Smart Birds? Proverbs 1:17

Proverbs 1:17 is an interesting case where there was some disagreement over it’s meaning.  Would a bird avoid getting caught in the trap and thus be a positive example, or would a bird obviously stumble into the net because it is, after all, a bird brain? 

So a little education in bird biology was needed.  From Sunday’s message….

The Father illustrated his warning with a proverb about a bird. Most commentators read it one way – that is if a bird sees you laying out a net, he will not get trapped by it. However, one commentator found that hard to believe, because he thinks all birds are basically dumb.

I went to the Biology Library at the University to see what I could discover about bird intelligence. It tunes out some birds are dumb. The Dodo bird had no fear of humans, and was soon hunted to extinction. However, I discovered some amazing indications that birds do have intelligence:

• The oldest human sport is probably Falconry, where these birds of pray are taught to hunt by their human trainers.

• Crows and parrots are as smart as dogs, and smarter than cats. There are crows in Japan who walk out into traffic during a red light, drop nuts in front of stopped cars, walk back and wait for the cars to crush the hard shells for them while they wait on the sidewalk.

• A Raven learned how to pull up a long string using its beak and foot in order to retrieve a piece of good tied to the end. Some crows use sticks to catch bugs in crevices. One bird even was able to bend a hook in a wire to make a tool to retrieve food.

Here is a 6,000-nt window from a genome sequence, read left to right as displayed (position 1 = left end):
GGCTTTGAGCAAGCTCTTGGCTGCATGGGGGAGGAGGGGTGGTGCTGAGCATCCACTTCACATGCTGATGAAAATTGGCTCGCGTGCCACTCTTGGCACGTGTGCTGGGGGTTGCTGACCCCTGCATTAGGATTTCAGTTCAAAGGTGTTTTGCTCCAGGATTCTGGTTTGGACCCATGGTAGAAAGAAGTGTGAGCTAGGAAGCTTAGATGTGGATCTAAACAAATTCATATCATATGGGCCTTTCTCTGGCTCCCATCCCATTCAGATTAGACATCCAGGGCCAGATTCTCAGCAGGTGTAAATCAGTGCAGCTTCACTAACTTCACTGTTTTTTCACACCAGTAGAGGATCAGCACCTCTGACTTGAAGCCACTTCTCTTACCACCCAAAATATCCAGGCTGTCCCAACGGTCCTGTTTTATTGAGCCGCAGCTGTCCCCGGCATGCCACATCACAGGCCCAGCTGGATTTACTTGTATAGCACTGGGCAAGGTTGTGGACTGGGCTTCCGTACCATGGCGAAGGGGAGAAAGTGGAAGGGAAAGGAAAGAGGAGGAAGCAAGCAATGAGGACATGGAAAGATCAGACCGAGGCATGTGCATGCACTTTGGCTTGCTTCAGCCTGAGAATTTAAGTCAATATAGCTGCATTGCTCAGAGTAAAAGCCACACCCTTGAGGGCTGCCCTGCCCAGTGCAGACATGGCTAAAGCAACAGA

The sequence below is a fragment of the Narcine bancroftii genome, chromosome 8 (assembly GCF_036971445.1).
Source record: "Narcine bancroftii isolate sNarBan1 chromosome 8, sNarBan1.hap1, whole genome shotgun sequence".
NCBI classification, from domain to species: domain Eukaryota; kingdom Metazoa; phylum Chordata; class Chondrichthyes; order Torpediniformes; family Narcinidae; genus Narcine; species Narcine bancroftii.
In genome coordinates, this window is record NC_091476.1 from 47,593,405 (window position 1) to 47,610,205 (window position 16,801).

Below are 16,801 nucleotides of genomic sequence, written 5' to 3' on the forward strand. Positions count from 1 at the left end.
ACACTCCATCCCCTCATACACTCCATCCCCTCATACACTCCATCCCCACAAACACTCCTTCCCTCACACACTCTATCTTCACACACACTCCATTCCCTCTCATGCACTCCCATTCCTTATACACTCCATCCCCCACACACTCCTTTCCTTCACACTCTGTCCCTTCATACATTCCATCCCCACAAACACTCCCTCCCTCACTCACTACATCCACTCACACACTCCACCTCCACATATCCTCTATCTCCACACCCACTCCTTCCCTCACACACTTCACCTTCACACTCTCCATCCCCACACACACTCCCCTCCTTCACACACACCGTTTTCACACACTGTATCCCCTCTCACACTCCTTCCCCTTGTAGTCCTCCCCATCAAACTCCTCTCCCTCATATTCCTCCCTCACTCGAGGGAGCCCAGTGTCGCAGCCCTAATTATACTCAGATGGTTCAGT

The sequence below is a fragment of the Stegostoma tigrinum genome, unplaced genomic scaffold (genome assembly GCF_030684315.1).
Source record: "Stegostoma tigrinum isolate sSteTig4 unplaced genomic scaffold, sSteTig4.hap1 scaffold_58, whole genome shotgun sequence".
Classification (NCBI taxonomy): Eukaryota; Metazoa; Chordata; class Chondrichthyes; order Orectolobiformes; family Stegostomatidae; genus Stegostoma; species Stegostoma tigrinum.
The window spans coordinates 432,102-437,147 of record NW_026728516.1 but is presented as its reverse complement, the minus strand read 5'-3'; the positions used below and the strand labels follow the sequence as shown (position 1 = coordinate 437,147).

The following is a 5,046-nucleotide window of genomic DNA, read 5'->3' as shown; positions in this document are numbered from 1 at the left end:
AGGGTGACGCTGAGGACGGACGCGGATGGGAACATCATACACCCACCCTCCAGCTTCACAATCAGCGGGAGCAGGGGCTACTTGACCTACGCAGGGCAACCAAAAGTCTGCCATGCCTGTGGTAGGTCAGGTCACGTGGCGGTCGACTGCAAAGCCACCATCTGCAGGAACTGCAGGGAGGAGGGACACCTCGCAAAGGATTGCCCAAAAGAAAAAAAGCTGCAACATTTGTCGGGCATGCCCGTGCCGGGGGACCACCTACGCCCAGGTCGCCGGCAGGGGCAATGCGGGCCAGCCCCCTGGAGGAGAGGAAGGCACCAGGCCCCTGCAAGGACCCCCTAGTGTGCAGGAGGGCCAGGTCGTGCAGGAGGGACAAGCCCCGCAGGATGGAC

• House sparrows have learned how to open grocery store doors by flying in front of the electric eye. Once inside they feast.


2 thoughts on “Smart Birds? Proverbs 1:17

  1. Great comments. Helpful too. It seems that all commentators point to one of two interpretations: 1) dumb birds (which I don’t think is plausible as you indicate here), or smart birds, which they conclude means that the son will definitely heed the instruction now that he knows. Just reading the text, before reading those takes, I had a different spin: smart birds… who have been unnoticed, flying above all the plans and schemes of the wicked, viewing all their plans, all their traps… just like God who sees all and will make sure they eat the fruit of their ways. The father’s appeal then becomes a parable in “the fear of the Lord is the beginning of your pursuit for knowledge”…realize one sees all. Then the next story is about how fools despise wisdom and discipline and will in the end hear their voice mocking them in their destruction.

  2. As somebody who has worked with both wild birds and pet birds, I have to say that, in my humble opinion, crows and parrots are smarter than dogs, too!

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